Anthony Arnold "Tony" Dagradi (born September 22, 1952) is an American jazz saxophonist.
Dagradi was born in New York City, and began playing alto saxophone when he was eight years old. In his professional career, he has primarily played tenor and soprano saxophone. He studied under Pepper Adams, Andy McGhee, Kidd Jordan, and Tony Aless in his youth, and was a student at Berklee College of Music (1970-1972). The following year he founded the ensemble Inner Visions, which included Ed Schuller and Gary Valente as sidemen. After touring with Archie Bell and the Drells, he relocated to New Orleans in 1977 and freelanced regularly with jazz and blues musicians in the city. He was a member of Professor Longhair's touring band in the final years of Longhair's life, touring the United States and Europe and recording with him on the album Crawfish Fiesta . In 1978 he cofounded Astral Project, a group which has been active on the New Orleans jazz scene for almost forty years. In the 1980s he worked with Ramsey McLean, Carla Bley, and Bobby McFerrin. He earned a bachelor's degree at Loyola in 1986 and a master's degree at Tulane in 1990.In the 1990s he worked with, among others, Mose Allison and Ellis Marsalis, and is now professor of music at Loyola.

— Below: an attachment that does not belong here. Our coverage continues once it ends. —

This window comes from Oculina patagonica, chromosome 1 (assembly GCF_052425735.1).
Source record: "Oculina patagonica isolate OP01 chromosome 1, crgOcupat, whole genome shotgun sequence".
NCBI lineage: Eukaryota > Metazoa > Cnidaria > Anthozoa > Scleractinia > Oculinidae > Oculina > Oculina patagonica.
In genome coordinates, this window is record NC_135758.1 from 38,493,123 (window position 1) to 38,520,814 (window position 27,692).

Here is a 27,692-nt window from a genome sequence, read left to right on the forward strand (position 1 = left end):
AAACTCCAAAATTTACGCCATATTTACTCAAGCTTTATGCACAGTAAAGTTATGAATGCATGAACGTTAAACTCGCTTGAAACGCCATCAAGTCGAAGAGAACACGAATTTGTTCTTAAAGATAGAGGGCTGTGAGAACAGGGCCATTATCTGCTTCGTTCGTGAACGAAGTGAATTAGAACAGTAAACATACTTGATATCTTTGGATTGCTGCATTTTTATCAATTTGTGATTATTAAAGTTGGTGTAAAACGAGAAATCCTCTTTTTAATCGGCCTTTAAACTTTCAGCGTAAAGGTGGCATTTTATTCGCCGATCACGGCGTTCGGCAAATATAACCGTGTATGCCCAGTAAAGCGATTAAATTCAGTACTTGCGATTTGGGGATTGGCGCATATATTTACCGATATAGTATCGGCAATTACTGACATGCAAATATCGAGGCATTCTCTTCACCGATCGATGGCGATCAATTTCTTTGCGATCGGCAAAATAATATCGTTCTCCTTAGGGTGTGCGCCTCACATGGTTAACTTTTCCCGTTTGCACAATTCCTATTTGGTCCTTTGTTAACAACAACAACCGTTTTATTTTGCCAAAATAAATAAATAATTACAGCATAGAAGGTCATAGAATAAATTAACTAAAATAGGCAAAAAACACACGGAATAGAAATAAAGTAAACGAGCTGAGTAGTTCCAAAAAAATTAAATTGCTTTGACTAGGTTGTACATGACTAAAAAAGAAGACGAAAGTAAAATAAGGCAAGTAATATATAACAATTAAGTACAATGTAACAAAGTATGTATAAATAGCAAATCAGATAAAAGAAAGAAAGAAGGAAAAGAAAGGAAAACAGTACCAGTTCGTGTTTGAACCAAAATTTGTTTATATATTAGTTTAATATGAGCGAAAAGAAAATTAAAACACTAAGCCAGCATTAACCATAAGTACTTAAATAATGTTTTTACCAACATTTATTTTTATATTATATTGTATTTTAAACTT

Henry Roeland "Roy" Byrd, better known as Professor Longhair or "Fess" for short, was an American singer and pianist who performed New Orleans blues. He was active in two distinct periods, first in the heyday of early rhythm and blues and later in the resurgence of interest in traditional jazz after the founding of the New Orleans Jazz and Heritage Festival in 1970. His piano style has been described as "instantly recognizable, combining rumba, mambo, and calypso".
Louisiana blues is a genre of blues music that developed in the period after World War II in the state of Louisiana. It is generally divided into two major subgenres, with the jazz-influenced New Orleans blues based on the musical traditions of that city and the slower tempo swamp blues incorporating influences from zydeco and Cajun music from around Baton Rouge.
New Orleans rhythm and blues is a style of rhythm and blues music that originated in the U.S. city of New Orleans. Most popular from 1948 to 1955, it was a direct precursor to rock and roll and strongly influenced ska. Instrumentation typically includes drums, bass, piano, horns, electric guitar, and vocals. The style is characterized by syncopated "second line" rhythms, a strong backbeat, and soulful vocals. Artists such as Roy Brown, Dave Bartholomew, and Fats Domino are representative of the New Orleans R&B sound.